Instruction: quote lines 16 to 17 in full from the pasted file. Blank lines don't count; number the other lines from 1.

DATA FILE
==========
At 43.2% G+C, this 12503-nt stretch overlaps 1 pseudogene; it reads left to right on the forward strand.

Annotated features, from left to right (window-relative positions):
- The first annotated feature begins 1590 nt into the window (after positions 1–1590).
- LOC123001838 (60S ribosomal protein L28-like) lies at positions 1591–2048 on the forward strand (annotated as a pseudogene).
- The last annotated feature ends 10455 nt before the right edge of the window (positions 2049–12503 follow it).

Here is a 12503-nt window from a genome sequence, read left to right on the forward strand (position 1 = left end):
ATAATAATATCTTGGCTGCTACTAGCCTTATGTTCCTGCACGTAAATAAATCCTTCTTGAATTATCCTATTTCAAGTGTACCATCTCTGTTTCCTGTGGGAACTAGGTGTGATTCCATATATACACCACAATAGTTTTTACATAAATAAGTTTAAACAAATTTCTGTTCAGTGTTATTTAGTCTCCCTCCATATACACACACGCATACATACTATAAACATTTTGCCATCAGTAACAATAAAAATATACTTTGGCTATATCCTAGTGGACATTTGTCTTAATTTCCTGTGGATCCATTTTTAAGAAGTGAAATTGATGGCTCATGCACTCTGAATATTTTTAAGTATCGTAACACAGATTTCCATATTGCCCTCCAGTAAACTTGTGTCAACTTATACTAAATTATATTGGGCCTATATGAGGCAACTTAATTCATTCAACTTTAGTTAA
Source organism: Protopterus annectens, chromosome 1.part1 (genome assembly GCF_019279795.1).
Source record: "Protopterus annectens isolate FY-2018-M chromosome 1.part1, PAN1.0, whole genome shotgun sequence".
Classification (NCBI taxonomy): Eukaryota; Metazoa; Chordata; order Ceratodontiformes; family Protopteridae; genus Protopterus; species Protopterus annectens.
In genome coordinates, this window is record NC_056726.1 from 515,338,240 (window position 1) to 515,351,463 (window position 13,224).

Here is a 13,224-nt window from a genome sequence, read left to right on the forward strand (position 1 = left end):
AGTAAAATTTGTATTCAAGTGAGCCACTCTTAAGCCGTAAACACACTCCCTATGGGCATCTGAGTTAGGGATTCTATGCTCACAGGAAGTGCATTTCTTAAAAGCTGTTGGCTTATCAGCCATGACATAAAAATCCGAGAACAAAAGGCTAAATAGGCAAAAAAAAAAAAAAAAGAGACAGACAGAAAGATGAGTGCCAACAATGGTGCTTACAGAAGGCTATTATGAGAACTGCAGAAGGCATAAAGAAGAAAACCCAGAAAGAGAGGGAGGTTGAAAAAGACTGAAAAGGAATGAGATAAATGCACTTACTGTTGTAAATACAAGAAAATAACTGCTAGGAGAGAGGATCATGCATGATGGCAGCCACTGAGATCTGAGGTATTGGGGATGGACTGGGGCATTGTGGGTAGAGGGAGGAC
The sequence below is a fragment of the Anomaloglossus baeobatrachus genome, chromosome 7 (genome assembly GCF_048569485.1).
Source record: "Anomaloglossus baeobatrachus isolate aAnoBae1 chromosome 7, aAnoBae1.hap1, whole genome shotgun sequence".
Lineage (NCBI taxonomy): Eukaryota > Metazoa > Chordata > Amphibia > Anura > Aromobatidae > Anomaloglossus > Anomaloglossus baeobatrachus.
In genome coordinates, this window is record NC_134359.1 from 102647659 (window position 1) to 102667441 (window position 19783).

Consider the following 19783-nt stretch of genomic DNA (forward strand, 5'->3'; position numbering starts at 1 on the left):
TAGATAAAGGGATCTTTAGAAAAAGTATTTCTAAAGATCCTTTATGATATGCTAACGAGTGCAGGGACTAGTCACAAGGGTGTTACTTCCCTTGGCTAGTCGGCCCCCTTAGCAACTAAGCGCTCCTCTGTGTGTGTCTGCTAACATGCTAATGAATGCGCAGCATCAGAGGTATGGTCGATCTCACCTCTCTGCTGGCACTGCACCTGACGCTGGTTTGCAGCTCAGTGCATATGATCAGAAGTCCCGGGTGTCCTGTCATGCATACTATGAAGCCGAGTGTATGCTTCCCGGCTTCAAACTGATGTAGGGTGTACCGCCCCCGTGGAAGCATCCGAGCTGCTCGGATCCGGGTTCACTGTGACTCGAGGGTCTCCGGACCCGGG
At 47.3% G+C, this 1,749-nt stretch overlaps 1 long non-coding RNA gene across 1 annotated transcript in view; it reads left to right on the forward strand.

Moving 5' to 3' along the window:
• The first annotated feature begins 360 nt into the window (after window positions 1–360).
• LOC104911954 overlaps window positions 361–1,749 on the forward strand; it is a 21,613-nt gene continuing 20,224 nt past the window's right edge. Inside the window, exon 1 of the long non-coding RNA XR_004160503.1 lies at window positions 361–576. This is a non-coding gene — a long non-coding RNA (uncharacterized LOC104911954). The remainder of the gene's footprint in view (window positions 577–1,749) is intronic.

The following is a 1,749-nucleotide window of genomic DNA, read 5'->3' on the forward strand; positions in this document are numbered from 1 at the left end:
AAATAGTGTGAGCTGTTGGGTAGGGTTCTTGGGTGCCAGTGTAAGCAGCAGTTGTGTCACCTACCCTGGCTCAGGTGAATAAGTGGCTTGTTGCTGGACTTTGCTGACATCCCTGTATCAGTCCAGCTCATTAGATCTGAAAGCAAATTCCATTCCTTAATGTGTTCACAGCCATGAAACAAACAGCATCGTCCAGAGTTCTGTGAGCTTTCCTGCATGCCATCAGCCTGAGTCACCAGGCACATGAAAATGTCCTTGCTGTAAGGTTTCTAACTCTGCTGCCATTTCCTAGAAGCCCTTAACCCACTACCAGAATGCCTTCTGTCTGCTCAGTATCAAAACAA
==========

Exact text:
Lineage (NCBI taxonomy): Eukaryota > Metazoa > Chordata > Amphibia > Anura > Aromobatidae > Anomaloglossus > Anomaloglossus baeobatrachus.
In genome coordinates, this window is record NC_134359.1 from 102647659 (window position 1) to 102667441 (window position 19783).